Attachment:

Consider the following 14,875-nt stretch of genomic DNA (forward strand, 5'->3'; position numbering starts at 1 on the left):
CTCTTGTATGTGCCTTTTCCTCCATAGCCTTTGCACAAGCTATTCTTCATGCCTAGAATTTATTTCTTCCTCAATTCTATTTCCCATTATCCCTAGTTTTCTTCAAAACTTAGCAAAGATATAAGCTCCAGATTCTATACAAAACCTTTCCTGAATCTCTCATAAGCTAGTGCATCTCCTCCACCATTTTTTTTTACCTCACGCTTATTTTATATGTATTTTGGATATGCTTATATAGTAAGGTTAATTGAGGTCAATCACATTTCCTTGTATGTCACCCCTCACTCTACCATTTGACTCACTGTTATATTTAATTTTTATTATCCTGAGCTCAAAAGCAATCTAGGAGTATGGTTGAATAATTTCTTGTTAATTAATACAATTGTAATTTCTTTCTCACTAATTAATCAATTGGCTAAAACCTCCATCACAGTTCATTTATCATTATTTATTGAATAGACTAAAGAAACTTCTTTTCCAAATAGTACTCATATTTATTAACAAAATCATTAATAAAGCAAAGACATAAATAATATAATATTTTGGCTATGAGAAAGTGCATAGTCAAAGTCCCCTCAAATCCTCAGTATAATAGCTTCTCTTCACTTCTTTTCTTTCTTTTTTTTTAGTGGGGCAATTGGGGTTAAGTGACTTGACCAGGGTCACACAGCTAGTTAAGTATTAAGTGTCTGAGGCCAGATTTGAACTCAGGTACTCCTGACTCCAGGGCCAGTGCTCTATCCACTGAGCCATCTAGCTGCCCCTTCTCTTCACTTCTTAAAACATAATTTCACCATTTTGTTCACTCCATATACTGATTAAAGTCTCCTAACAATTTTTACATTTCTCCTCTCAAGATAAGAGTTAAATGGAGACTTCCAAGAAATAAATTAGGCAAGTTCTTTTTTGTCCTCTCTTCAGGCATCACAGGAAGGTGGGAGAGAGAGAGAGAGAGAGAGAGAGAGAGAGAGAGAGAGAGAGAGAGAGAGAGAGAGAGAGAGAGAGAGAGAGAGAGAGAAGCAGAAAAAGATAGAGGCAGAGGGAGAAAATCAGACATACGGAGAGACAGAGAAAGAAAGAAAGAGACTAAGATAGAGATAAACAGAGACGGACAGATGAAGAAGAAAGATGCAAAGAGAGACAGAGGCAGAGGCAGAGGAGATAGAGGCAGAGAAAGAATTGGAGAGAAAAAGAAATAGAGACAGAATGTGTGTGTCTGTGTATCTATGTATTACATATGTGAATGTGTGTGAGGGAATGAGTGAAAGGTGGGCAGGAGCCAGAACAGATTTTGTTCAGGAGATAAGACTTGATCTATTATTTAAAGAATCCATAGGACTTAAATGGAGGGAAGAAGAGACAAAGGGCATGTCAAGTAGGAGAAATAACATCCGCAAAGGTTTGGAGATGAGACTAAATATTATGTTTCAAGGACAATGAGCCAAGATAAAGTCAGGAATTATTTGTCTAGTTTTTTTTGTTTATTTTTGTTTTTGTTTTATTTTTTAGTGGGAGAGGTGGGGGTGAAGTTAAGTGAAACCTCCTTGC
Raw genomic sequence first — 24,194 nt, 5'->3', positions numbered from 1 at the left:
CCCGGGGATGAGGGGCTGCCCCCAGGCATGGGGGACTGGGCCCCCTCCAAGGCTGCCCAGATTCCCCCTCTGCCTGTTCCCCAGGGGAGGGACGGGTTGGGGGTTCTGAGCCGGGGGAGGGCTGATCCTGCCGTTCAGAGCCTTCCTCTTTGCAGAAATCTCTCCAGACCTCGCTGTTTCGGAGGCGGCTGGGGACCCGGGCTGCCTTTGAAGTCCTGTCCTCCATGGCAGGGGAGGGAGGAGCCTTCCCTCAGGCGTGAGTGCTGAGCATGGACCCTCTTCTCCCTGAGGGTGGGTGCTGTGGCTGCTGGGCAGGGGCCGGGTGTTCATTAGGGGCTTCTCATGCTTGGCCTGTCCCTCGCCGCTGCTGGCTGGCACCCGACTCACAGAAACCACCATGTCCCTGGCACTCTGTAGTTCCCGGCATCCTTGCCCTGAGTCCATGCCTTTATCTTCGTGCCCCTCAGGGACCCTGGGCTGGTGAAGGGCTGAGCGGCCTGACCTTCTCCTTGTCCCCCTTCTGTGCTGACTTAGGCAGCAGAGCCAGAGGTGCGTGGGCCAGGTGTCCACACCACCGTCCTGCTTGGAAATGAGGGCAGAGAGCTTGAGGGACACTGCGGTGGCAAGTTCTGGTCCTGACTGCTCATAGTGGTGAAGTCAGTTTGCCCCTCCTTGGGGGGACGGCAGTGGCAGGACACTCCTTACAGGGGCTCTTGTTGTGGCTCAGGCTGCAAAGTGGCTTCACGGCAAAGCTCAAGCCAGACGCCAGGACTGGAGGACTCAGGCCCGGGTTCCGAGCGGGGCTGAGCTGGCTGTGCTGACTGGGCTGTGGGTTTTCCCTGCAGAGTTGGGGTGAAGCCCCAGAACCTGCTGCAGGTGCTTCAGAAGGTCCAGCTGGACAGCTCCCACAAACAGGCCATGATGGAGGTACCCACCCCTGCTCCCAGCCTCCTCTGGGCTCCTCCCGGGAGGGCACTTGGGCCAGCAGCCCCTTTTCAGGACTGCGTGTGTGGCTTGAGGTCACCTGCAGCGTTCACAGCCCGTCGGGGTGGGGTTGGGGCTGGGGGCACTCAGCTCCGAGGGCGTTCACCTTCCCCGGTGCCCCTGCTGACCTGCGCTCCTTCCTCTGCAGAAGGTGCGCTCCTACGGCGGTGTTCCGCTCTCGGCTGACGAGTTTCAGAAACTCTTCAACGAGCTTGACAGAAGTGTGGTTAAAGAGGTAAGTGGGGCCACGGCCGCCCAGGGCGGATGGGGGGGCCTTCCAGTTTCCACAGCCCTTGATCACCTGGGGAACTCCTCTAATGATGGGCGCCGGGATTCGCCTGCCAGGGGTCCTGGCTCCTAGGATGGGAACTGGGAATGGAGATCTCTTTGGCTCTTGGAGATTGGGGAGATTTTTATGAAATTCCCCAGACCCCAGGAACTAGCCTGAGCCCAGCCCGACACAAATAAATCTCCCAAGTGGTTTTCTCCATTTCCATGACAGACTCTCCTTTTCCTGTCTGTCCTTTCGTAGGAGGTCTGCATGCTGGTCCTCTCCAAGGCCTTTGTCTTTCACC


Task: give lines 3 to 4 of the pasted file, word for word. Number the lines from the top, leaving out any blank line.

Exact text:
Raw genomic sequence first — 24,194 nt, 5'->3', positions numbered from 1 at the left:
CCCGGGGATGAGGGGCTGCCCCCAGGCATGGGGGACTGGGCCCCCTCCAAGGCTGCCCAGATTCCCCCTCTGCCTGTTCCCCAGGGGAGGGACGGGTTGGGGGTTCTGAGCCGGGGGAGGGCTGATCCTGCCGTTCAGAGCCTTCCTCTTTGCAGAAATCTCTCCAGACCTCGCTGTTTCGGAGGCGGCTGGGGACCCGGGCTGCCTTTGAAGTCCTGTCCTCCATGGCAGGGGAGGGAGGAGCCTTCCCTCAGGCGTGAGTGCTGAGCATGGACCCTCTTCTCCCTGAGGGTGGGTGCTGTGGCTGCTGGGCAGGGGCCGGGTGTTCATTAGGGGCTTCTCATGCTTGGCCTGTCCCTCGCCGCTGCTGGCTGGCACCCGACTCACAGAAACCACCATGTCCCTGGCACTCTGTAGTTCCCGGCATCCTTGCCCTGAGTCCATGCCTTTATCTTCGTGCCCCTCAGGGACCCTGGGCTGGTGAAGGGCTGAGCGGCCTGACCTTCTCCTTGTCCCCCTTCTGTGCTGACTTAGGCAGCAGAGCCAGAGGTGCGTGGGCCAGGTGTCCACACCACCGTCCTGCTTGGAAATGAGGGCAGAGAGCTTGAGGGACACTGCGGTGGCAAGTTCTGGTCCTGACTGCTCATAGTGGTGAAGTCAGTTTGCCCCTCCTTGGGGGGACGGCAGTGGCAGGACACTCCTTACAGGGGCTCTTGTTGTGGCTCAGGCTGCAAAGTGGCTTCACGGCAAAGCTCAAGCCAGACGCCAGGACTGGAGGACTCAGGCCCGGGTTCCGAGCGGGGCTGAGCTGGCTGTGCTGACTGGGCTGTGGGTTTTCCCTGCAGAGTTGGGGTGAAGCCCCAGAACCTGCTGCAGGTGCTTCAGAAGGTCCAGCTGGACAGCTCCCACAAACAGGCCATGATGGAGGTACCCACCCCTGCTCCCAGCCTCCTCTGGGCTCCTCCCGGGAGGGCACTTGGGCCAGCAGCCCCTTTTCAGGACTGCGTGTGTGGCTTGAGGTCACCTGCAGCGTTCACAGCCCGTCGGGGTGGGGTTGGGGCTGGGGGCACTCAGCTCCGAGGGCGTTCACCTTCCCCGGTGCCCCTGCTGACCTGCGCTCCTTCCTCTGCAGAAGGTGCGCTCCTACGGCGGTGTTCCGCTCTCGGCTGACGAGTTTCAGAAACTCTTCAACGAGCTTGACAGAAGTGTGGTTAAAGAGGTAAGTGGGGCCACGGCCGCCCAGGGCGGATGGGGGGGCCTTCCAGTTTCCACAGCCCTTGATCACCTGGGGAACTCCTCTAATGATGGGCGCCGGGATTCGCCTGCCAGGGGTCCTGGCTCCTAGGATGGGAACTGGGAATGGAGATCTCTTTGGCTCTTGGAGATTGGGGAGATTTTTATGAAATTCCCCAGACCCCAGGAACTAGCCTGAGCCCAGCCCGACACAAATAAATCTCCCAAGTGGTTTTCTCCATTTCCATGACAGACTCTCCTTTTCCTGTCTGTCCTTTCGTAGGAGGTCTGCATGCTGGTCCTCTCCAAGGCCTTTGTCTTTCACC